There are nurses in our profession who are on a mission to elevate the profession of nursing by combating nursing stereotypes. They truly feel that as long as nurses are portrayed as buxom sex-craved women, or women such as Nurse Ratched, the profession will forever be condemned to subservience. I applaud anyone who stands up and fights for their beliefs, however I think that nurses are missing an important point.
Despite prolific stereotypes of nursing within our culture, nurses are the most trusted professionals in America. The public loves us and no one in their right mind believes that these stereotypes are an accurate portrayal of our profession. We are viewed as angels of mercy, another stereotype that many nurses are willing to accept. The problem with nursing isn’t how we are portrayed in pop culture, or how the public views us, the problem is entrenched in how nurses view each other. Nursing is not only a profession; it’s a culture all to its own, and frankly, it’s the most catty and backbiting culture on the planet. I’ve never been able to explain this phenomenon, but I’ve always suspected that it’s because the nursing profession is swimming in estrogen. Yes, my statement could be construed as another stereotype, but come on, let’s be honest, I bet that thought has crossed your mind, too.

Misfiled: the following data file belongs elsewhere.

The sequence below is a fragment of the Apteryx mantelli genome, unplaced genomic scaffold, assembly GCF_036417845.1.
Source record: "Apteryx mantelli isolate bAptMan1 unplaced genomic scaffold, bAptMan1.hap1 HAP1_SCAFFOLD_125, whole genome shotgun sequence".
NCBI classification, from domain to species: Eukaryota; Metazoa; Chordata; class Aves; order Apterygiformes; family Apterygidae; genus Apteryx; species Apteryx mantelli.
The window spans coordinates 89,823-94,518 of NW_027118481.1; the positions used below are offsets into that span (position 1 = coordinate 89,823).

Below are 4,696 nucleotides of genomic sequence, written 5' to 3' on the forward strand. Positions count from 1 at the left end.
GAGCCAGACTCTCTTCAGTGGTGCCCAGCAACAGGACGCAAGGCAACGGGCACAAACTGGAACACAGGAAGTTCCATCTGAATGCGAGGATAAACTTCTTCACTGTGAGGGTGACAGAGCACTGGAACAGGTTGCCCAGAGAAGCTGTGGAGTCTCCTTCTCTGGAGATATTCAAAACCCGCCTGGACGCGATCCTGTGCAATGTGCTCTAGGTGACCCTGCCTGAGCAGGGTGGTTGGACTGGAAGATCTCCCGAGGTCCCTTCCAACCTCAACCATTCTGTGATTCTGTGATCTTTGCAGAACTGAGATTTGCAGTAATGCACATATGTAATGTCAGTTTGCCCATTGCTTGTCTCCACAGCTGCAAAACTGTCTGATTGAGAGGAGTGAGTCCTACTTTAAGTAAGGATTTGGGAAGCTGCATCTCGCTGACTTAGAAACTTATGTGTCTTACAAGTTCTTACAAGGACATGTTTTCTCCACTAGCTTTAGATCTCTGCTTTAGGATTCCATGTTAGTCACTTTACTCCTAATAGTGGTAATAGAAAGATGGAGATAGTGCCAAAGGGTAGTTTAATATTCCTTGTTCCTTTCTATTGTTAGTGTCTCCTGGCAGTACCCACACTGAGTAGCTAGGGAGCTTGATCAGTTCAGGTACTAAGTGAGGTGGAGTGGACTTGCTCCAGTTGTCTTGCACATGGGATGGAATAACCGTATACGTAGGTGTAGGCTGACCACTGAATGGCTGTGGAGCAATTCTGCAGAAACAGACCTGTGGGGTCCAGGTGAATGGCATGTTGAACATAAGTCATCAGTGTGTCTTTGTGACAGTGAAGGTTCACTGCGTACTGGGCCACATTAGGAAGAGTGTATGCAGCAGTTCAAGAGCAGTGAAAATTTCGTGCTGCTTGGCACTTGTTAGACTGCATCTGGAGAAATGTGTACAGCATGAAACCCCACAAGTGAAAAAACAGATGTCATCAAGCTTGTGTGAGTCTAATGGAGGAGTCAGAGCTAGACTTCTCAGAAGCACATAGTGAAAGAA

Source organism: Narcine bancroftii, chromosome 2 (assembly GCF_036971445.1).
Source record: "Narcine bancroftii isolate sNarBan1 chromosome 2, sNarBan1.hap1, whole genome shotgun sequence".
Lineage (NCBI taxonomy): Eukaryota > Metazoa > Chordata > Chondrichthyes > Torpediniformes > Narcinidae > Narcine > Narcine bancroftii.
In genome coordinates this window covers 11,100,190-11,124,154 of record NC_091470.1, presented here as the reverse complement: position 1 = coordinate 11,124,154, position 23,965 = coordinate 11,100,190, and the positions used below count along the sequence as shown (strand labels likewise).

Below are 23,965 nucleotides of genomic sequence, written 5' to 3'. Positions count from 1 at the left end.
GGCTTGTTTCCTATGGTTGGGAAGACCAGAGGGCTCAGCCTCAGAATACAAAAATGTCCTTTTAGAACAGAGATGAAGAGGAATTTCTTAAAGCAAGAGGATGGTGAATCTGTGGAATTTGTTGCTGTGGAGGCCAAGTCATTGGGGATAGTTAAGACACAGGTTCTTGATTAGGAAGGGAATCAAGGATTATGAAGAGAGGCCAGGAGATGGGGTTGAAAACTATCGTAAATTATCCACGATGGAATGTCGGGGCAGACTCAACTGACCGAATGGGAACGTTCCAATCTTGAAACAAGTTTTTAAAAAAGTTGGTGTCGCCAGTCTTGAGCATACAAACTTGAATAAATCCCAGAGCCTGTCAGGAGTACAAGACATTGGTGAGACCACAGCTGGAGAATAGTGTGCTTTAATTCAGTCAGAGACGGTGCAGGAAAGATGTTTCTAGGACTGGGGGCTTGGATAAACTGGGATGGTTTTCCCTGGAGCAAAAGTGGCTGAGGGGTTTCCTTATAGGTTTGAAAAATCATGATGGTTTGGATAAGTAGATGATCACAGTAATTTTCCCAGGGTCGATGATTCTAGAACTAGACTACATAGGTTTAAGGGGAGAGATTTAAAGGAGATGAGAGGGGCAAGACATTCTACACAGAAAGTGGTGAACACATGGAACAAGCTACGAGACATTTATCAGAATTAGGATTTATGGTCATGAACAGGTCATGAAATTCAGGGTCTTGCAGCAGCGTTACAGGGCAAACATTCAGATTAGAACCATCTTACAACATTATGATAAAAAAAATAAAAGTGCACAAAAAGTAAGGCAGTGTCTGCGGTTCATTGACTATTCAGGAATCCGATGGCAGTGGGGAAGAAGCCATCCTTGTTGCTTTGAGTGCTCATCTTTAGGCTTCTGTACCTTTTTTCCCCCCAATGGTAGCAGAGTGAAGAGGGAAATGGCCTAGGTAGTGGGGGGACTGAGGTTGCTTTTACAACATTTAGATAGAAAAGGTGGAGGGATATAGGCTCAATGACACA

Cultural stereotypes aren’t the problem; we are our own worst enemy. We can’t even agree about who is qualified to be a nurse. The great debate about who is educationally qualified to be a nurse rages on. Outsiders with a bird’s eye view of our profession can’t figure us out, or they take advantage of our divisions, and use them to exploit us. For example, hospital administrators have exploited these divisions for years, and continue to use them to subjugate their nursing staff. Other professions, such as doctors, are also stereotyped in the media, yet they are thriving as a profession. Doctors are powerful within hospitals because they don’t undermine their colleagues, and they work together as a united front. Nurses need to take note, and follow the example set by physicians.
Believe me, when Ken Kesey wrote One Flew Over the Cuckoos Nest, he wasn’t thinking, “Gee, how can I insult nurses. I know, I’ll create Nurse Ratched. That will do the trick.” Nurse Ratched is a literary metaphor for a lot of different things, and I make no apologies for choosing Nurse Ratched’s Place for the name of my blog. As an ardent bibliophile, and as a psychiatric nurse, I find her character fascinating and I enjoyed the book. Stop throwing rotten tomatoes, and start focusing on making relevant changes that will empower nurses.
Let the hate mail begin………..